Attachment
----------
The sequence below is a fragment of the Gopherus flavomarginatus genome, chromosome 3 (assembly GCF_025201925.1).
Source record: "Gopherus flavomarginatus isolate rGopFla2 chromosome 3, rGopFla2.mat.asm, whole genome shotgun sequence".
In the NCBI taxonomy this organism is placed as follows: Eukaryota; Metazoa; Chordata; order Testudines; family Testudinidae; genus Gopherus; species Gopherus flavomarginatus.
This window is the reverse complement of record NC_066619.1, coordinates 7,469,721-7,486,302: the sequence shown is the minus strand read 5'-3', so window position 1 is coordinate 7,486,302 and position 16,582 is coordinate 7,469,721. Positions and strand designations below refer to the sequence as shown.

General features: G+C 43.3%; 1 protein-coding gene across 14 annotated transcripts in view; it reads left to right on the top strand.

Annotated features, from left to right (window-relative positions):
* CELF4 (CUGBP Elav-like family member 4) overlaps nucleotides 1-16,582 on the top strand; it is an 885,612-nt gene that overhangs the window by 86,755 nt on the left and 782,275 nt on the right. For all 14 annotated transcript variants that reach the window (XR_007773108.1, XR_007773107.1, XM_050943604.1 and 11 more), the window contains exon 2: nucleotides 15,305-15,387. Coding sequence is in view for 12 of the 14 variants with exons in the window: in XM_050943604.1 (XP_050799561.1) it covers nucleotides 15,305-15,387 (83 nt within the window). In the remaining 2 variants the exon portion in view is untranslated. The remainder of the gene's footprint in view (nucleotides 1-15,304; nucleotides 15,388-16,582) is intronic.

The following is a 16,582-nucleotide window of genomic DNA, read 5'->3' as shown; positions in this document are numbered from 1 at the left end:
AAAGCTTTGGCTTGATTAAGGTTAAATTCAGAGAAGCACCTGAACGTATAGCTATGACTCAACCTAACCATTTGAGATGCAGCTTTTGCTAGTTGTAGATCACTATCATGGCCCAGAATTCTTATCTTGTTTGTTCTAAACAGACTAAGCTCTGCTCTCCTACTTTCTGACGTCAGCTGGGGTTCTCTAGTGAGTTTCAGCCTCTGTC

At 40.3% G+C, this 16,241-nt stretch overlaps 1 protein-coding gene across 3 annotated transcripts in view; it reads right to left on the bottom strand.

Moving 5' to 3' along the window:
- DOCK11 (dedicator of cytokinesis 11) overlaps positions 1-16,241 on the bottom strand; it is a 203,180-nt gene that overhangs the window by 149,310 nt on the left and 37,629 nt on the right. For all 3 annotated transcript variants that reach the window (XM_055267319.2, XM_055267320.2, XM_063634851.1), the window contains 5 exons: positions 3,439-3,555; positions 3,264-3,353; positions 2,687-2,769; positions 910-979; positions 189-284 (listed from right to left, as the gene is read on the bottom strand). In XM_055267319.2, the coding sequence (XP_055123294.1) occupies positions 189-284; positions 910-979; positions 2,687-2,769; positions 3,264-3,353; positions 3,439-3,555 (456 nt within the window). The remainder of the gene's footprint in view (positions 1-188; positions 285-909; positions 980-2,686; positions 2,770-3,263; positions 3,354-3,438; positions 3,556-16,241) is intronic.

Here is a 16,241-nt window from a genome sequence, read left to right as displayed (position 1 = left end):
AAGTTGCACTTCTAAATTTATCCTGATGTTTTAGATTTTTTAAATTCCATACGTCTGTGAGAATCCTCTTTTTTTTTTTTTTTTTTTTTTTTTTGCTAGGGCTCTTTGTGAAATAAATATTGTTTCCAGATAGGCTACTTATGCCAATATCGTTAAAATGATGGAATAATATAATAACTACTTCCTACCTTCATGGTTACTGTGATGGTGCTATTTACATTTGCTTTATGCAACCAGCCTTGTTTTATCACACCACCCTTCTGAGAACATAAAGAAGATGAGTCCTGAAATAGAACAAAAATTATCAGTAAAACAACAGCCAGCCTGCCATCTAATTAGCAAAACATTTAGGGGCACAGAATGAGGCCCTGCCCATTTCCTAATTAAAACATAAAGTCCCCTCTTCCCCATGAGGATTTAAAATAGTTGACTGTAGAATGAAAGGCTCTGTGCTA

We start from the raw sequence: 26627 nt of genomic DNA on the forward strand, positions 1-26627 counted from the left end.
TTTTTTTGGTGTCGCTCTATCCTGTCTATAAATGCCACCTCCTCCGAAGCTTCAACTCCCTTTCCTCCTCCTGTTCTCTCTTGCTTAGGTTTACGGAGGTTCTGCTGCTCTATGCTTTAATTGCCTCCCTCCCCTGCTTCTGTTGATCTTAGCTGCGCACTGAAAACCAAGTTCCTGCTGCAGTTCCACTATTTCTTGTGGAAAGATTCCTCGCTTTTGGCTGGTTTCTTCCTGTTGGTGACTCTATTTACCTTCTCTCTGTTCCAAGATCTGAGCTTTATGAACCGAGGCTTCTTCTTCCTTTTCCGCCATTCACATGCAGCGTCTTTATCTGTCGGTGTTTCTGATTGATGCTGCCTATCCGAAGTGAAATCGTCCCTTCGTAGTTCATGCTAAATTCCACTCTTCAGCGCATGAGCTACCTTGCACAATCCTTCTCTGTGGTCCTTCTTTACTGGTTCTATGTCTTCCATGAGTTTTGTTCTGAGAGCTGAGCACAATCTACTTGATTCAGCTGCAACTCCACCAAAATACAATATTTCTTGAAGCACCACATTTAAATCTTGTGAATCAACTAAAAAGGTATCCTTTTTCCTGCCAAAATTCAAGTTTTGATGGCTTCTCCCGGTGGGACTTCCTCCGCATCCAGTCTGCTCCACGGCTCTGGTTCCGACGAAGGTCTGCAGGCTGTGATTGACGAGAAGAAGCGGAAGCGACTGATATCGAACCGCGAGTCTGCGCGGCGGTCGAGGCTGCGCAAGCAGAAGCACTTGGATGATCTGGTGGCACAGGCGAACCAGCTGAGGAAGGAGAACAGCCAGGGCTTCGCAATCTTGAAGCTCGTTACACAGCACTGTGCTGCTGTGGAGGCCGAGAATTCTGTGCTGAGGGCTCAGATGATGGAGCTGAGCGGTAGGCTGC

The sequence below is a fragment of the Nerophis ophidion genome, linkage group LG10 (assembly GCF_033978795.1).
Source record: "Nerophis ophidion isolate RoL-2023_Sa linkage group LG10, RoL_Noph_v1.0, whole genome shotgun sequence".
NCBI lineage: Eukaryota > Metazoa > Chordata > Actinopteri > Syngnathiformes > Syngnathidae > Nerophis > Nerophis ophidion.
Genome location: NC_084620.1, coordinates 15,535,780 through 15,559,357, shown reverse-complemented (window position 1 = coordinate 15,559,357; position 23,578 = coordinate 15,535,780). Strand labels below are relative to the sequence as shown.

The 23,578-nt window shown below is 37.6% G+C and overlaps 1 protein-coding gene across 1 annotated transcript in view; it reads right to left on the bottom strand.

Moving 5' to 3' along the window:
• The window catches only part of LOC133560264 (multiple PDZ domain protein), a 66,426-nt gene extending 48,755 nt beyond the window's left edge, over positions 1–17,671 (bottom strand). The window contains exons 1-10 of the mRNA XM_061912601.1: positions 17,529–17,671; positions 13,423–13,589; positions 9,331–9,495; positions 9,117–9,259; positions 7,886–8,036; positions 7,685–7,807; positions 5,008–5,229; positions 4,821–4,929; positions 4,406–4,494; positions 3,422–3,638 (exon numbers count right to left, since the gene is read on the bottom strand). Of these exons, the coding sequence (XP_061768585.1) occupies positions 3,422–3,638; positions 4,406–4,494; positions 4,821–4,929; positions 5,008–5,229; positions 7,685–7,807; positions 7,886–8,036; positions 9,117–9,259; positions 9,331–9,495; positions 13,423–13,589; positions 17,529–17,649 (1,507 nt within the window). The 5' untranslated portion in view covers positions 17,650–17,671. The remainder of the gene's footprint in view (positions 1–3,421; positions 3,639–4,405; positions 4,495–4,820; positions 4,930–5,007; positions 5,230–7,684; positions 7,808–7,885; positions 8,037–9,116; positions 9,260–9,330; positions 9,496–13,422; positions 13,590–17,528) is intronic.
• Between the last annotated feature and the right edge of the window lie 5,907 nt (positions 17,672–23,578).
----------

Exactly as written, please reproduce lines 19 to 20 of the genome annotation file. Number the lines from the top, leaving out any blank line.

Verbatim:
NCBI lineage: Eukaryota > Metazoa > Chordata > Actinopteri > Syngnathiformes > Syngnathidae > Nerophis > Nerophis ophidion.
Genome location: NC_084620.1, coordinates 15,535,780 through 15,559,357, shown reverse-complemented (window position 1 = coordinate 15,559,357; position 23,578 = coordinate 15,535,780). Strand labels below are relative to the sequence as shown.